I looked around the empty ice-rink. Even then, I knew I was in some intra-cranial world and that my eyes were bouncing from side to side under my lids, like an organic metronome keeping dream time.
My only company the diffused reflection glued to my boots as I walked gingerly, and I read shapes in the random patterns scrawled on the ice; the head of a dog, a torso, a base clef symbol.
I fell forward, landing with a hiss. I didn’t slip, more like someone yanked a rug from under my legs. On all fours, my hazy reflection grew dark. The white fog beneath the glassy floor cleared a little, and beyond it, a shadowy head bobbed up to the surface, hair billowing with the sluggishness of sea weeds. It was framed between my hands, which were spread like a director framing a shot. And from what I could make of the murky features, the maw of its mouth curled into a grin.
I remained transfixed until something broke my paralysis.
The floor sweated a drop of water. It swelled to the shape of an air balloon and dripped upwards, splashing onto my face right below my left eye.
I staggered back, the drop trickling down my cheek like a tear; the way it should roll in a sane world. A shrill whine of electrical feedback sliced the air, and everything around me sort of bent. I guess skewed would be a better way to put it, as if a white sheet bearing a projected scene were pulled at diagonal ends.
The rink transformed into a highway of ice, and I ran, breathless. The ground quivered, and my footfalls sent up small splashes of water.
The splash splash splash of my feet grew deafening then cut off.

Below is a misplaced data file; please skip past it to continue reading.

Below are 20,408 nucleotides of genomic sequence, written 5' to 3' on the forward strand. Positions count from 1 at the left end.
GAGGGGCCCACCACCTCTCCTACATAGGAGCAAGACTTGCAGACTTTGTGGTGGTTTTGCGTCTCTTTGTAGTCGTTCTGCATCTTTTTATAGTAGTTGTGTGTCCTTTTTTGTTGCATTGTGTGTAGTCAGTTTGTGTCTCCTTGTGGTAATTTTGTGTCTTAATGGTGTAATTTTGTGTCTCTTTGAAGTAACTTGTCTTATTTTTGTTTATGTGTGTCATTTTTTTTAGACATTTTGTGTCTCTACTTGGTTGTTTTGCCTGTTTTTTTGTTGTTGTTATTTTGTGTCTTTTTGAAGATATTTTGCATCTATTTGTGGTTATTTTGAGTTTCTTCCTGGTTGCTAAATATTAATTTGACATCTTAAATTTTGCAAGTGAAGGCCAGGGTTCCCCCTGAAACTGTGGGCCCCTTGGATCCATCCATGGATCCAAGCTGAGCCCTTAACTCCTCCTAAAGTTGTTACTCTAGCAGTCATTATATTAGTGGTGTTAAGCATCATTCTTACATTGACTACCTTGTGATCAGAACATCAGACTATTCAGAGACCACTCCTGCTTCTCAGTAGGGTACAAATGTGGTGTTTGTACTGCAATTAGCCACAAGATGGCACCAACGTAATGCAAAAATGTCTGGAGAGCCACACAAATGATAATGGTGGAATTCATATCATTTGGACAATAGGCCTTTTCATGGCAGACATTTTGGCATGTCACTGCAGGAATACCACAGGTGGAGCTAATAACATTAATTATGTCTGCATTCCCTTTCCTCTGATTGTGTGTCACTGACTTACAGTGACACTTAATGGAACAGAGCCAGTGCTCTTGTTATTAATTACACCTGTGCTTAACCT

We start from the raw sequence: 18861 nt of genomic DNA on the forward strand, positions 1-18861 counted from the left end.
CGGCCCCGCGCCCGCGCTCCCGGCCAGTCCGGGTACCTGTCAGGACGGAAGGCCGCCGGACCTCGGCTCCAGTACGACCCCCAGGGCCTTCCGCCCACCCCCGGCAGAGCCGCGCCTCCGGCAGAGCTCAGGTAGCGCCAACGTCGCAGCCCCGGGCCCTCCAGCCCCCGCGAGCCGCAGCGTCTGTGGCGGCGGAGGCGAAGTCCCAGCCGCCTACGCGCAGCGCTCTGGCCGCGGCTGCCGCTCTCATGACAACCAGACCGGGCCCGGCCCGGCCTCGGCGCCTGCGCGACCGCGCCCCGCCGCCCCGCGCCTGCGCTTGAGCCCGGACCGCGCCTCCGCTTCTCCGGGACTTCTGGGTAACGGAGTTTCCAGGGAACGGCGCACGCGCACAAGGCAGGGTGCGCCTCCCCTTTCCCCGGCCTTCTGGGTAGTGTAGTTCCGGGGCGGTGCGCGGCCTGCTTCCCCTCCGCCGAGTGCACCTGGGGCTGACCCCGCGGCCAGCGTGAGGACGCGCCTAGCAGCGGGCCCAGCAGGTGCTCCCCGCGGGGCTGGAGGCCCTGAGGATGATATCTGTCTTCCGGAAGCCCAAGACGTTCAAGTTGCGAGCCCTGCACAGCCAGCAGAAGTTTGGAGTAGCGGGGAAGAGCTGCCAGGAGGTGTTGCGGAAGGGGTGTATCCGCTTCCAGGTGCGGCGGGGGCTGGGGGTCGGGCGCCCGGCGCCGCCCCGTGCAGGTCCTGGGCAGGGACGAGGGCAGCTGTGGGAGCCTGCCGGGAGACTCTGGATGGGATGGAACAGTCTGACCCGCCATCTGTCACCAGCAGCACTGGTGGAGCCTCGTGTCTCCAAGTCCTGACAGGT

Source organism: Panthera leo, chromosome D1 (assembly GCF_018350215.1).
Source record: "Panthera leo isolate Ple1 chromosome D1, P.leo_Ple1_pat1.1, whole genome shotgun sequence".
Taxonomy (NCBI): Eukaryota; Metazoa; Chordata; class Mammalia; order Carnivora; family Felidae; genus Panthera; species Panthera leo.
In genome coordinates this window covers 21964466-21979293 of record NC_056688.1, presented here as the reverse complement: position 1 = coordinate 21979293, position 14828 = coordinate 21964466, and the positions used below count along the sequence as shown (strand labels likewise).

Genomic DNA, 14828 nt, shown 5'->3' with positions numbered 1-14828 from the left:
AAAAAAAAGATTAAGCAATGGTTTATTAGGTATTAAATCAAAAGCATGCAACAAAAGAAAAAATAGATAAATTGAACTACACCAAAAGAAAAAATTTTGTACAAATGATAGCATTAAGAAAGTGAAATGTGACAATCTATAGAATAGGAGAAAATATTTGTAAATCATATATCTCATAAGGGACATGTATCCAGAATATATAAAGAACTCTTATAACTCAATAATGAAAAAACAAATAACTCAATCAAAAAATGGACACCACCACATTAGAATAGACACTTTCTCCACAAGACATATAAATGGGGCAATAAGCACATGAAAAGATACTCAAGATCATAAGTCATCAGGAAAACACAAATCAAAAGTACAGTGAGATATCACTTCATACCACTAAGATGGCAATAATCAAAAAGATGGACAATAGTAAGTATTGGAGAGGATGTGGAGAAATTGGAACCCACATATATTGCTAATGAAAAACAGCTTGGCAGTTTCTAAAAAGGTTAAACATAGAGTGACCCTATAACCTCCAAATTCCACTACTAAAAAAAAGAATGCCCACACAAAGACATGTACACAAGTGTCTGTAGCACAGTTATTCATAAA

I was alone in bed. I tried to discern the distant crooning; Olena’s hum from the shower.
I woke up just like the other times. No twitch. No scream. But when I let my head drop back on the pillow, it was damp.
Vapors of steam hung in the bathroom as I toweled myself dry.
On my way out, I glanced at my reflection. Before the ghostly blur could exit the edge of the frame, I retraced my step.
I stood facing my mirrored self, but my eyes only focused on parts of it, parts beyond the scrawled word the fresh steam had fogged into existence.
D O U C
I couldn’t make sense of it, but my heart pounded as I slotted the letters into a sentence. I whispered it aloud just so it’d stop ringing in my head.
“Do you see?”
A tremor spiraled through me. I felt that any moment now, the mirror would melt, or crack, sending a silver sheet of water spouting from the fissure. And I would wake up. Serene. Safe.
But none of those things happened.
The fine haze that had covered the glass broke up into droplets now. Beads of water trickled down the surface, cutting in ruts of clarity, both in mirror and mind.
As the words lost their definition, a dull anger bubbled within me. I shared the roof with only one other person, and I was the last one to take a shower.
Rohit Sawant’s fiction is forthcoming in Weirdbook Magazine and has been featured in the anthologies On Fire, Down with the Fallen, Sherlock Holmes: Adventures in the Realms of H.G. Wells and elsewhere. He lives in Mumbai, India. Enjoys sketching, films, and his favorite Batman is Kevin Conroy.